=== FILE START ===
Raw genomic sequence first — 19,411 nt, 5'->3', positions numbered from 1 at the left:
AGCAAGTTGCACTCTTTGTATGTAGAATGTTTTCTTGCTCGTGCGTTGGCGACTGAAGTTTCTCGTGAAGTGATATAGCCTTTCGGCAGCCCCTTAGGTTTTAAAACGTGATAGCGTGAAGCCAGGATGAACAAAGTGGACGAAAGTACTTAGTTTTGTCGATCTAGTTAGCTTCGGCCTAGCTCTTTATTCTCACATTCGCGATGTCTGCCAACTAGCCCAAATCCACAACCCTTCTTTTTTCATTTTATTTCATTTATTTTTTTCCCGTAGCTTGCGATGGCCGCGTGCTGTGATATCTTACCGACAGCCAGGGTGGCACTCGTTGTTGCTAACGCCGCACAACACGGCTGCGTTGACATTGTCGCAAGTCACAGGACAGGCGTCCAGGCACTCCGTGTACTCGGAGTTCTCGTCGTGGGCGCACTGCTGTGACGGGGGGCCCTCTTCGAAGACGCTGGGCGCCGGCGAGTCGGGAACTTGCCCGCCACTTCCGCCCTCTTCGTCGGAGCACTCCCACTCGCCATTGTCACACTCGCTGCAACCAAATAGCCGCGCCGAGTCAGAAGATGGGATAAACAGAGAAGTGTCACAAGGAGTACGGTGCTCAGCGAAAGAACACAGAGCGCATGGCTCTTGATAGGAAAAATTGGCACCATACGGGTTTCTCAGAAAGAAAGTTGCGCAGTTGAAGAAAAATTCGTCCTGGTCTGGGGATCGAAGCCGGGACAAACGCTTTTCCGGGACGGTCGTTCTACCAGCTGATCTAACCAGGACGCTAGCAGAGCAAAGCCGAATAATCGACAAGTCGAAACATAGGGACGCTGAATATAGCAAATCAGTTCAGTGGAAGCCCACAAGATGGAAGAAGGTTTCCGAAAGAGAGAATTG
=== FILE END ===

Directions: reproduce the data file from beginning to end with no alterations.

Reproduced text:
Raw genomic sequence first — 19,411 nt, 5'->3', positions numbered from 1 at the left:
AGCAAGTTGCACTCTTTGTATGTAGAATGTTTTCTTGCTCGTGCGTTGGCGACTGAAGTTTCTCGTGAAGTGATATAGCCTTTCGGCAGCCCCTTAGGTTTTAAAACGTGATAGCGTGAAGCCAGGATGAACAAAGTGGACGAAAGTACTTAGTTTTGTCGATCTAGTTAGCTTCGGCCTAGCTCTTTATTCTCACATTCGCGATGTCTGCCAACTAGCCCAAATCCACAACCCTTCTTTTTTCATTTTATTTCATTTATTTTTTTCCCGTAGCTTGCGATGGCCGCGTGCTGTGATATCTTACCGACAGCCAGGGTGGCACTCGTTGTTGCTAACGCCGCACAACACGGCTGCGTTGACATTGTCGCAAGTCACAGGACAGGCGTCCAGGCACTCCGTGTACTCGGAGTTCTCGTCGTGGGCGCACTGCTGTGACGGGGGGCCCTCTTCGAAGACGCTGGGCGCCGGCGAGTCGGGAACTTGCCCGCCACTTCCGCCCTCTTCGTCGGAGCACTCCCACTCGCCATTGTCACACTCGCTGCAACCAAATAGCCGCGCCGAGTCAGAAGATGGGATAAACAGAGAAGTGTCACAAGGAGTACGGTGCTCAGCGAAAGAACACAGAGCGCATGGCTCTTGATAGGAAAAATTGGCACCATACGGGTTTCTCAGAAAGAAAGTTGCGCAGTTGAAGAAAAATTCGTCCTGGTCTGGGGATCGAAGCCGGGACAAACGCTTTTCCGGGACGGTCGTTCTACCAGCTGATCTAACCAGGACGCTAGCAGAGCAAAGCCGAATAATCGACAAGTCGAAACATAGGGACGCTGAATATAGCAAATCAGTTCAGTGGAAGCCCACAAGATGGAAGAAGGTTTCCGAAAGAGAGAATTG